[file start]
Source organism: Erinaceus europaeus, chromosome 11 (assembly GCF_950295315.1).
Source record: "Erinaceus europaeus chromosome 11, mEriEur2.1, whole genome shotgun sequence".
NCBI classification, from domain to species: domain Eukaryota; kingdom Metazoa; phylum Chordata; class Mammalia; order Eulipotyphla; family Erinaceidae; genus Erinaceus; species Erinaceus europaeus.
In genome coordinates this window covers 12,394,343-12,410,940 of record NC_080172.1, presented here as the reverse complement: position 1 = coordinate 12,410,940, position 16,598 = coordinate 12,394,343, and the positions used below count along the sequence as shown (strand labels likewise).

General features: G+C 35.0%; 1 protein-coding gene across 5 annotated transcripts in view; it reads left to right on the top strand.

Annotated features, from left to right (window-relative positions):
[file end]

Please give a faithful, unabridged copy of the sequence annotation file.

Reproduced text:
Source organism: Erinaceus europaeus, chromosome 11 (assembly GCF_950295315.1).
Source record: "Erinaceus europaeus chromosome 11, mEriEur2.1, whole genome shotgun sequence".
NCBI classification, from domain to species: domain Eukaryota; kingdom Metazoa; phylum Chordata; class Mammalia; order Eulipotyphla; family Erinaceidae; genus Erinaceus; species Erinaceus europaeus.
In genome coordinates this window covers 12,394,343-12,410,940 of record NC_080172.1, presented here as the reverse complement: position 1 = coordinate 12,410,940, position 16,598 = coordinate 12,394,343, and the positions used below count along the sequence as shown (strand labels likewise).

General features: G+C 35.0%; 1 protein-coding gene across 5 annotated transcripts in view; it reads left to right on the top strand.

Annotated features, from left to right (window-relative positions):